Violent Night

If you are a fan of the movie Scrooged with Bill Murray, you will remember the start has an advert for an up-and-coming TV movie with Lee Majors called The Night The Reindeer Died. The premise was Santa Claus was under attack by terrorists, and only Lee Major could save them. Somebody had obviously thought this was a good idea because they made a feature film out of it, or close enough. Violent Night is every Christmas movie you’ve seen thrown into a tonal misstep that never knows who its audience is.

It’s Christmas Eve, and Santa Claus, angry at how children no longer want the traditional presents, instead money and video games, arrives at the house of Gertrude Lightstone, a wealthy woman holding her traditional holiday celebration in which her children bring their family to pass praise onto her. In the place is Trudy, a little girl who still believes in Santa and is given a walkie-talkie to communicate with him. However, a group of terrorists, led by Scrooge, arrive and hold the family hostage to steal the millions locked in Gertrude’s vaults. What they don’t expect is Santa has them all on his naughty list.

The thought of seeing Santa being a badass and taking out terrorists one by one does sound like a fun one, and the trailer gives you the impression this is going to be a rollercoaster ride of corny Christmas cliches with a dash of 80s action. Do not be fooled. This is a mess that doesn’t know what it wants to be and is a series of disjointed and surprisingly dull ideas.

The film starts in a bar in Bristol (not sure why) and gives you the instant impression you are watching Bad Santa. Dowing drink after drink on Christmas Eve before heading off with his reindeer to dish out presents, the drunk Santa is seen throwing up from his flying sledge over the head of the landlady. So it’s going to be a gross-out comedy. Well, no. We then move into the family drama of the Lightstone’s. Son Jason is taking his family, including estranged wife Linda and daughter Trudy, to the mansion in the middle of nowhere, where Jason’s sister, her social media-obsessed son and her low-rent actor boyfriend want to get money for a movie project. Instantly, we discover that Gertrude is a foul-mouthed, hardheaded woman who refuses to give her money to anyone but herself. So it’s a family drama? Not really.

We then get the home under attack just as Santa arrives, enjoying the booze and gingerbread men left for him. He is soon discovered by one of the terrorists, who he kills and leaves him stranded after the reindeer flee from the shooting. So it’s Die Hard? Maybe. This goes on throughout the film, borrowing from Home Alone, literally, and ends up looking like the kind of sloppy Christmas movies made by Hallmark. It even steals from Die Hard 2!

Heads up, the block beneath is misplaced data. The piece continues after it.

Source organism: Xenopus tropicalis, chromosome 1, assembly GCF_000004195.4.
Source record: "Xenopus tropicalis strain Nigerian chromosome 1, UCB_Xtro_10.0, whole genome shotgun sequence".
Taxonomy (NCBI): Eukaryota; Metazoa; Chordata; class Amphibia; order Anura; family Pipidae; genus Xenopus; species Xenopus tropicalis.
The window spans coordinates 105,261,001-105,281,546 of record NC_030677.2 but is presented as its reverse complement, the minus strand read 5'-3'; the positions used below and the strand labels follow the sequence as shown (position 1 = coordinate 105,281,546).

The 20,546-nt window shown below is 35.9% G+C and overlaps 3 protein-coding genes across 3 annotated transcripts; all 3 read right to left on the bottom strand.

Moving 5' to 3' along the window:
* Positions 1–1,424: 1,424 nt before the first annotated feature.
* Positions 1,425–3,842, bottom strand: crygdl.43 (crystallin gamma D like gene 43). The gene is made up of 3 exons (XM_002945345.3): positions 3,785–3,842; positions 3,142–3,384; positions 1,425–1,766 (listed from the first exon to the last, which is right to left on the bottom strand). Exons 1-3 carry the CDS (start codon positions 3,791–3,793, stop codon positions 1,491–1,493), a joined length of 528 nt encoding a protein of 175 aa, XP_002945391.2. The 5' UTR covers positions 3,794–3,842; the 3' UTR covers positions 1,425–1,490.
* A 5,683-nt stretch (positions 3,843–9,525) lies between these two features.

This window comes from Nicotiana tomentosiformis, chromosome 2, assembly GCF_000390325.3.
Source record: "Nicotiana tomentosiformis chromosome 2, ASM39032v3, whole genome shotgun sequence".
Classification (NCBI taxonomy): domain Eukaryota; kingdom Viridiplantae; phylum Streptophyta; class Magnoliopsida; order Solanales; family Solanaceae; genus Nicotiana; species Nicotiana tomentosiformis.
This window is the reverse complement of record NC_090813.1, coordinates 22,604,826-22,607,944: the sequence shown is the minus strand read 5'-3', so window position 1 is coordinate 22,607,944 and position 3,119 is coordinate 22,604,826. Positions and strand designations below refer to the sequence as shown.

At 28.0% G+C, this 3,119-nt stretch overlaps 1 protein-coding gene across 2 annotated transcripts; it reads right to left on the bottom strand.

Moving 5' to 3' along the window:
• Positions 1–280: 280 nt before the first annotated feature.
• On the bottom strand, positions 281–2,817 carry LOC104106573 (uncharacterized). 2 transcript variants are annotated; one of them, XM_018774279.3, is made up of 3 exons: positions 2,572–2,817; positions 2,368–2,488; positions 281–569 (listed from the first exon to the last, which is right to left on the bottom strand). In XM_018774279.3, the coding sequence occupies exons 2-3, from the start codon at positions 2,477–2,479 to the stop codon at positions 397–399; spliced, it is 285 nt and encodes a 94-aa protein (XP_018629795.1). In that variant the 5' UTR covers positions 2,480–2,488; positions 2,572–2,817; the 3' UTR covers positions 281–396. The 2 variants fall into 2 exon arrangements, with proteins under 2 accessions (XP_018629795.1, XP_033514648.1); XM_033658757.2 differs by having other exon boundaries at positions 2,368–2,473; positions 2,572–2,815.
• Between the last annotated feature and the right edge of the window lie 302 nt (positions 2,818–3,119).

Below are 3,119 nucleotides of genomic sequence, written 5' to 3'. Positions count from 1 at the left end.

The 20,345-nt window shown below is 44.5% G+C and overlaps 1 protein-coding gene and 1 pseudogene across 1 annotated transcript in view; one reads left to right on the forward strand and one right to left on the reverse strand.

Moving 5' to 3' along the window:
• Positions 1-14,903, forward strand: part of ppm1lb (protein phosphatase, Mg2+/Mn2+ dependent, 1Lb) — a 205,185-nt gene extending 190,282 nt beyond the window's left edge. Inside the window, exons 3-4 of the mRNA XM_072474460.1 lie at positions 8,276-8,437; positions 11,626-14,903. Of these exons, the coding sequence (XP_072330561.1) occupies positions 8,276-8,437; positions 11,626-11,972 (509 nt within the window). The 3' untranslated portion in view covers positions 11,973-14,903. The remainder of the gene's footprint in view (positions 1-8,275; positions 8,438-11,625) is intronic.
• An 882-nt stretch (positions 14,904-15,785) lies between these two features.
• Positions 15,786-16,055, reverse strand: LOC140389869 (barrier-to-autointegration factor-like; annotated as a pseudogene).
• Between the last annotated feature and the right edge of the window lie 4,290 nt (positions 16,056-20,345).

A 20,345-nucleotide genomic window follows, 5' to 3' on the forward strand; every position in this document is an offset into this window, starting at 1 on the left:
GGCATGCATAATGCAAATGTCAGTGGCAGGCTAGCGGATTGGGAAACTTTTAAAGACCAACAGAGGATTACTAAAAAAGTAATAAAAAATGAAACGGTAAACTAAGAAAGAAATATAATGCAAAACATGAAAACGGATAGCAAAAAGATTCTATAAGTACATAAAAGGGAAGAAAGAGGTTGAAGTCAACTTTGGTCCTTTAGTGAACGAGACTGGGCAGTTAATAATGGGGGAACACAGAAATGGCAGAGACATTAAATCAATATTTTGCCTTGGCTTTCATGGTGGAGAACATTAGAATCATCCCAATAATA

What makes this such a disappointment is that the trailer makes it look like a real laugh, but the laughs are few and far between and are just a succession of violent sequences where anything remotely sharp is used terribly, from knives to fire pokers, candy canes and ice skates. It would be okay if the action scenes were filmed in a remotely exciting way, but some are so hard to follow you really don’t care what happens. You can tell that the filmmakers wanted to make a new Die Hard, but it doesn’t even come close to that action masterpiece.

The performances are fine, with John Leguizamo doing his best Hans Gruber as Scrooge, the leader of this team of expert terrorists. He is villainous without really giving us anything new, which is a shame, as Leguizamo is usually very reliable in delivering. Thankfully, David Harbour saves the movie as Santa. His gruff, fed-up character has enough vim to keep the interest, and he becomes almost vulnerable after the attacks and not having his magic to save him. One neat touch shows us his backstory, but this is short-lived, and another violent attack comes along.

Violent Night could have been a blast if there wasn’t so much borrowing from other sources and if the tongue was rammed further in the cheek. Instead, it’s a film that becomes boring quite quickly, and with Harbour, it would have been one of the worst films of the year. See this and have yourself a very disappointing Christmas.

2 out of 5

Director: Tommy Wirkola

Starring: David Harbour, John Leguizamo, Alex Hassell, Alexis Louder, Beverly D’Angelo, Cam Gigandet, Edi Patterson, Leah Brady

Written by: Pat Casey and Josh Miller

Running Time: 112 mins

Cert: 15

Release date: 2nd December 2022


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